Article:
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How to Recycle Bras and Other Tips on Going Green

These recycling oddities might surprise you.

Go beyond cans, bottles and cardboard to get creative with recycling.

Nonprofits and some do-it-yourself hints can help keep items out of landfills while helping others. Here are six items that you may not have considered recycling, and tips on how to make it happen in Half Moon Bay.

Bras

Bras aren't exactly biodegradable, but gently used lingerie is a welcome donation for The Bra Recyclers. So long as the clasps and straps work, just wash the bra, fill out a form and send it off.

Slivers of Soap

Some hotels save partially-used bars of soap to re-purpose it and donate it to the needy. Or keep your own soap slivers and put them into the foot of an old pantyhose to create a DIY a soap-on-a-rope.

Running Shoes

Runners can log a lot of miles enjoying the trails surrounding Half Moon Bay. Shoes wear out after about 500 miles, but don't toss them in the trash. Several programs recycle used running shoes.

Some ship lesser-used kicks to Third World countries, while companies including Nike will deconstruct the shoe and recycle the materials.

Drop off used running shoes at the Little Gym, or bring your old running shoes to the Nike Store at the Stanford Shopping Center to recycle them. Learn about the process at www.nikereuseashoe.com. Check with Sports Authority. In the past the company has run their Pass the Good campaign, accepting used cleats and running shoes for donations in exchange for a gift card to the store.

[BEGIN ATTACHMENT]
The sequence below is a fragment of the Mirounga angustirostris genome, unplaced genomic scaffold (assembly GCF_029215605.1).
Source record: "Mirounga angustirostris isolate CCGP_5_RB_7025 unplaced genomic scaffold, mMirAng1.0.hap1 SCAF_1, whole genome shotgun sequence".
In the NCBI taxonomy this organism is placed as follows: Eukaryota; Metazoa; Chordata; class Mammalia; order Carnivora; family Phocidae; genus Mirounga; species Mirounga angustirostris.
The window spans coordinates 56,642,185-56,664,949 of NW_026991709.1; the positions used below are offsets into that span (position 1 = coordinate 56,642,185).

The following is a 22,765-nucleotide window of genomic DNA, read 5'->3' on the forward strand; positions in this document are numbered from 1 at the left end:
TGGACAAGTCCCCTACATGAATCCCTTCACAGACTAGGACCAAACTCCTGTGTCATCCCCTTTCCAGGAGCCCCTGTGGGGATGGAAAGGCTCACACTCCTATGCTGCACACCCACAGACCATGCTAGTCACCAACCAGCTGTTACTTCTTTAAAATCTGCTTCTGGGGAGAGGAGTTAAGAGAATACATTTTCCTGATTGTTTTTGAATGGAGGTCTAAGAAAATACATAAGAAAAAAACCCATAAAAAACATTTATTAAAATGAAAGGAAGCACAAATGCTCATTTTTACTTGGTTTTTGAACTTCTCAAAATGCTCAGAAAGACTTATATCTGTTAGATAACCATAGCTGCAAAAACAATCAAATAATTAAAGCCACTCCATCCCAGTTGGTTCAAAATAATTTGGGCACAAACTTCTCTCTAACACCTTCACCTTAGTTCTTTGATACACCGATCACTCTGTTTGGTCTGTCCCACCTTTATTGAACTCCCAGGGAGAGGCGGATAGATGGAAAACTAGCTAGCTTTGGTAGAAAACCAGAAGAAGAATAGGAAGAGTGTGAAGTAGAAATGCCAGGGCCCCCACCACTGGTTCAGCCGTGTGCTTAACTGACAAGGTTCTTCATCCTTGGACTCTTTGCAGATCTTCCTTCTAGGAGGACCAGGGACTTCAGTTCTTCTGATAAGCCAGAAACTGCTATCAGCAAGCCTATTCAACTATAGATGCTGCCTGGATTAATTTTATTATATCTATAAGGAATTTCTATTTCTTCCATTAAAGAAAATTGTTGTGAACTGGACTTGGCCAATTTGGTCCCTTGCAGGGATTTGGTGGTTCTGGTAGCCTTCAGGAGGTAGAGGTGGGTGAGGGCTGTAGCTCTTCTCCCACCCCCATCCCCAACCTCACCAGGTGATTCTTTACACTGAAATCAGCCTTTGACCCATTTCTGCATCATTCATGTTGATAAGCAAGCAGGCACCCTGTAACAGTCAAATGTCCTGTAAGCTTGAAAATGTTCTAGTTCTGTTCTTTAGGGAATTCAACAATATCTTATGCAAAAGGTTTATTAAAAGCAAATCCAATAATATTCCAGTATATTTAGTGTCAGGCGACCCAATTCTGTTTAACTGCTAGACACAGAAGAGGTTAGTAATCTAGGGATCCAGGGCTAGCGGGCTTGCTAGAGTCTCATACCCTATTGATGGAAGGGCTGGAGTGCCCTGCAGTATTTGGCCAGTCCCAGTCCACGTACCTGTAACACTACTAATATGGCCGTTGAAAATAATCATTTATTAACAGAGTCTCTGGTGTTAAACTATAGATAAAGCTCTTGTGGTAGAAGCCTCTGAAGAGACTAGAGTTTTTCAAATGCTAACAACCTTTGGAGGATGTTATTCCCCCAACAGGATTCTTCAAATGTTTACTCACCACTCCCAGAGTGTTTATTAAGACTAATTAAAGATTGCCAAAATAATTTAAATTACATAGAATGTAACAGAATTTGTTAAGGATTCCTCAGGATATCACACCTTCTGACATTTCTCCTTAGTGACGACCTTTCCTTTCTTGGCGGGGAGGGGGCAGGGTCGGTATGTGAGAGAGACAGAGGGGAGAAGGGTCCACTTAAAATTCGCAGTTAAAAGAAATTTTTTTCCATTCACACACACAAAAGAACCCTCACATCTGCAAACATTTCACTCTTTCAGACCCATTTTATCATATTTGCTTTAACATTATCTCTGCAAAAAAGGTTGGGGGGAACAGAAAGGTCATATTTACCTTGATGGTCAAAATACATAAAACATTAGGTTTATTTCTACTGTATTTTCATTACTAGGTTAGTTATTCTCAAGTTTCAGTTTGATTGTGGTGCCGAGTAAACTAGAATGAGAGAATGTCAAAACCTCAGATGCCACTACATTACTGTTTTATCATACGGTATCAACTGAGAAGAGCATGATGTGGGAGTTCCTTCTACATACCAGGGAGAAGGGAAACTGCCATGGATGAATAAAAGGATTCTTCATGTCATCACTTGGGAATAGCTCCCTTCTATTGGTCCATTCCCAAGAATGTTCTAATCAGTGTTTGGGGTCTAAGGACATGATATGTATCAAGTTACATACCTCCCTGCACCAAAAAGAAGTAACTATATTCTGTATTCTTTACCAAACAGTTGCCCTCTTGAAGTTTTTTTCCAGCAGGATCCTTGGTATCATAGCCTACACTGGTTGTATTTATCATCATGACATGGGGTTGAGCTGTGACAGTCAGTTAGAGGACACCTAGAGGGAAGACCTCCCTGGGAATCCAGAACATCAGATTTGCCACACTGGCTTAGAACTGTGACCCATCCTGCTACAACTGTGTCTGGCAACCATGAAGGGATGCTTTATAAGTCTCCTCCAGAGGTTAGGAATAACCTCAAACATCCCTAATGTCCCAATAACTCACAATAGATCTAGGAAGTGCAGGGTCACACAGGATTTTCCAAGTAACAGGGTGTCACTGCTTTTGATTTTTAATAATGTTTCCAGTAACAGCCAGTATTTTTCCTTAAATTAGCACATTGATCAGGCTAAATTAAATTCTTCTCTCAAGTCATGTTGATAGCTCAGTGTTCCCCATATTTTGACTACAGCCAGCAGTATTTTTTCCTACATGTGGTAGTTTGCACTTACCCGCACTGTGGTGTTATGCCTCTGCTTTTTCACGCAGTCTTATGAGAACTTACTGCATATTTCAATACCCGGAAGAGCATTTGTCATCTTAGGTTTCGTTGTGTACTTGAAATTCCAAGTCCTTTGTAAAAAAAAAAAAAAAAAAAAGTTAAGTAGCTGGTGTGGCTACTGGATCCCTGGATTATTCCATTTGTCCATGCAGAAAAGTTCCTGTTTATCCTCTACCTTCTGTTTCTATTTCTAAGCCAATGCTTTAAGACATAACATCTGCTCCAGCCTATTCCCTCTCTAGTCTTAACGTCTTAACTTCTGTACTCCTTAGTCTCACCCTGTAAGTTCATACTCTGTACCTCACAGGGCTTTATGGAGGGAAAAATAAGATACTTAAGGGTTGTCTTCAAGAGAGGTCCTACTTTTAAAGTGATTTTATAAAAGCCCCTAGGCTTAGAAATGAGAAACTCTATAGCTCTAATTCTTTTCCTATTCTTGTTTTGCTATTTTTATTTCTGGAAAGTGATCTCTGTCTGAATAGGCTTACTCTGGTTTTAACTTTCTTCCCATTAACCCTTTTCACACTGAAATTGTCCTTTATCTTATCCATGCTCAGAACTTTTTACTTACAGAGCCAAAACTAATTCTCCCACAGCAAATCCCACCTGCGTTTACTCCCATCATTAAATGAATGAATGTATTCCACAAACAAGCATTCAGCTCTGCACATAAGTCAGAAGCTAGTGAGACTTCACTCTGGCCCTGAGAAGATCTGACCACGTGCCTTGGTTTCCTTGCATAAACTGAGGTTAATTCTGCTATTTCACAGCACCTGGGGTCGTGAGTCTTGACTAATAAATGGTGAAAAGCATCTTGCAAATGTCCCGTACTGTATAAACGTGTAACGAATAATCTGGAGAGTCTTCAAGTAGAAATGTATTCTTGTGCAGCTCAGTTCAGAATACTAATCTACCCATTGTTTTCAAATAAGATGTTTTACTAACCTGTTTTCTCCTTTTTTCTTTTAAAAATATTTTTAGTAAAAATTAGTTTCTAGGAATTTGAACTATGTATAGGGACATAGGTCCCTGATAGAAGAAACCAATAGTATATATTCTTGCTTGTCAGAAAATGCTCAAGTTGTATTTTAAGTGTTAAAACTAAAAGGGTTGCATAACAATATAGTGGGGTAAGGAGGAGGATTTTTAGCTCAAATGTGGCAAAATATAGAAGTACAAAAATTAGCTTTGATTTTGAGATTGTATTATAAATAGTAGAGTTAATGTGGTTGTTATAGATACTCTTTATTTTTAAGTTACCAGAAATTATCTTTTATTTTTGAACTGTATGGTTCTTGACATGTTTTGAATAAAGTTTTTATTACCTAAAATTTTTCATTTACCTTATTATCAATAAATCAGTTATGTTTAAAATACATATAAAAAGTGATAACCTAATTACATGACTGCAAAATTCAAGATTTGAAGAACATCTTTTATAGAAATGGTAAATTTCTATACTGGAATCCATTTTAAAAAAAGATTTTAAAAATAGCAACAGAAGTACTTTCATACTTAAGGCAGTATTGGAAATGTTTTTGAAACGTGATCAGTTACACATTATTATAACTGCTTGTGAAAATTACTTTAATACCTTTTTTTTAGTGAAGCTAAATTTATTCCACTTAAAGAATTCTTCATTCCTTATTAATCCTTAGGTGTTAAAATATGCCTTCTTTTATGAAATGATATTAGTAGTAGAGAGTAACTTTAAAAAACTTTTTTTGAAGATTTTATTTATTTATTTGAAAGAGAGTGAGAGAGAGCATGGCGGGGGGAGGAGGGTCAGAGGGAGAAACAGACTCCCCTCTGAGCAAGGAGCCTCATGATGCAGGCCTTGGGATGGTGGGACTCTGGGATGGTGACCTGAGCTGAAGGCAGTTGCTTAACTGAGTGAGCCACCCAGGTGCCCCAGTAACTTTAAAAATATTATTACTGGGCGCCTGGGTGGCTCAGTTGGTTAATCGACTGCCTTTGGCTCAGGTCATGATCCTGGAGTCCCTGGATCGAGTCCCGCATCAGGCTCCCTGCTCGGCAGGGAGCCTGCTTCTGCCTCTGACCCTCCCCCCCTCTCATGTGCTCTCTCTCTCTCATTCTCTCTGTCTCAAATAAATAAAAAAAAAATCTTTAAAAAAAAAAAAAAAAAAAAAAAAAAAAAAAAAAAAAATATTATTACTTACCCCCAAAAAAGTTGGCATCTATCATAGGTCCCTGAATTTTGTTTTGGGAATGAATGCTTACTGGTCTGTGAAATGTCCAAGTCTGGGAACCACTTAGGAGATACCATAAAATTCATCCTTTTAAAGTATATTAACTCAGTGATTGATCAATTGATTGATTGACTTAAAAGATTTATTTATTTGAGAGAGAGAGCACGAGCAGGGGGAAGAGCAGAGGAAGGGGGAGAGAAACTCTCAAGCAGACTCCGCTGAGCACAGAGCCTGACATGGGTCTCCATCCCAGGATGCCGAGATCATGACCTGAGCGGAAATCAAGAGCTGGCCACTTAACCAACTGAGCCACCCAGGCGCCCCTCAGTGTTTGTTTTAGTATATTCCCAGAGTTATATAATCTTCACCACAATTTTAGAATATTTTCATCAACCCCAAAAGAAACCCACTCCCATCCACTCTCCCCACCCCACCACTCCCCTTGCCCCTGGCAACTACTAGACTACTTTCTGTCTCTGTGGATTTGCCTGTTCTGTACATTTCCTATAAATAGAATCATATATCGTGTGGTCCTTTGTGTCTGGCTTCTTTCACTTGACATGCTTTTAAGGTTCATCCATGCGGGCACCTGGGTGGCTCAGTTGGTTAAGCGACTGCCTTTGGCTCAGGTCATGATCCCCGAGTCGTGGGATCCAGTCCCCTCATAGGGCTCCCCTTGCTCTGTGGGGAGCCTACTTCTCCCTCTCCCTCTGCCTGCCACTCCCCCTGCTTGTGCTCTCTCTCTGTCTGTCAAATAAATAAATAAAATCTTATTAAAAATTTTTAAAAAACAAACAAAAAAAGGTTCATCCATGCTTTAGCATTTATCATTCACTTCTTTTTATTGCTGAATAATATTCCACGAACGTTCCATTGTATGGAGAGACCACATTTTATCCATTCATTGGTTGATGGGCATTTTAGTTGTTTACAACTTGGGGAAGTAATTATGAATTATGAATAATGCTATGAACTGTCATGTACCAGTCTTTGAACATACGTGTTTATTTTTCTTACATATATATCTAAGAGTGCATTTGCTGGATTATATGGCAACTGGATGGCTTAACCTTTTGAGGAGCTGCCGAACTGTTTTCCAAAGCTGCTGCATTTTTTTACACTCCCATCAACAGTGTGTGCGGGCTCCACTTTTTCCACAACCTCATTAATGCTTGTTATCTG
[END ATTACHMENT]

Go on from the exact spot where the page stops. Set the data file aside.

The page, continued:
Hair

Let your hair grow out, then get chop it off and make a donation to Locks of Love. The nonprofit provides hairpieces to children younger than 21 who suffer from a long-term illness that affects their hair growth.

CDs

For those who still have CDs, re-purpose them outdoors. Their mirror-like properties are a great deterrent for birds, so hang them around a garden or fruit trees to deter pilfering. Old CDs also make great decor for trees, so save a stack for the holiday season.

Mattresses

An old mattress will sleep in a landfill for about 50 years. Luckily, San Leandro-based DR3 Recycling parts out old mattresses and recycles the cotton, wood, steel and foam. DR3's yard is in Oakland, but there are other spots in the Bay Area where mattresses left behind will be recycled.

On the Coast, Recology of the Coast accepts appliances, furniture and mattresses, books, clothing, carpets, toilets, and almost any other "bulky" item in the free Bulky Item Pick-up Program.

Here are more recycling tips from the Recology of the Coast.

 

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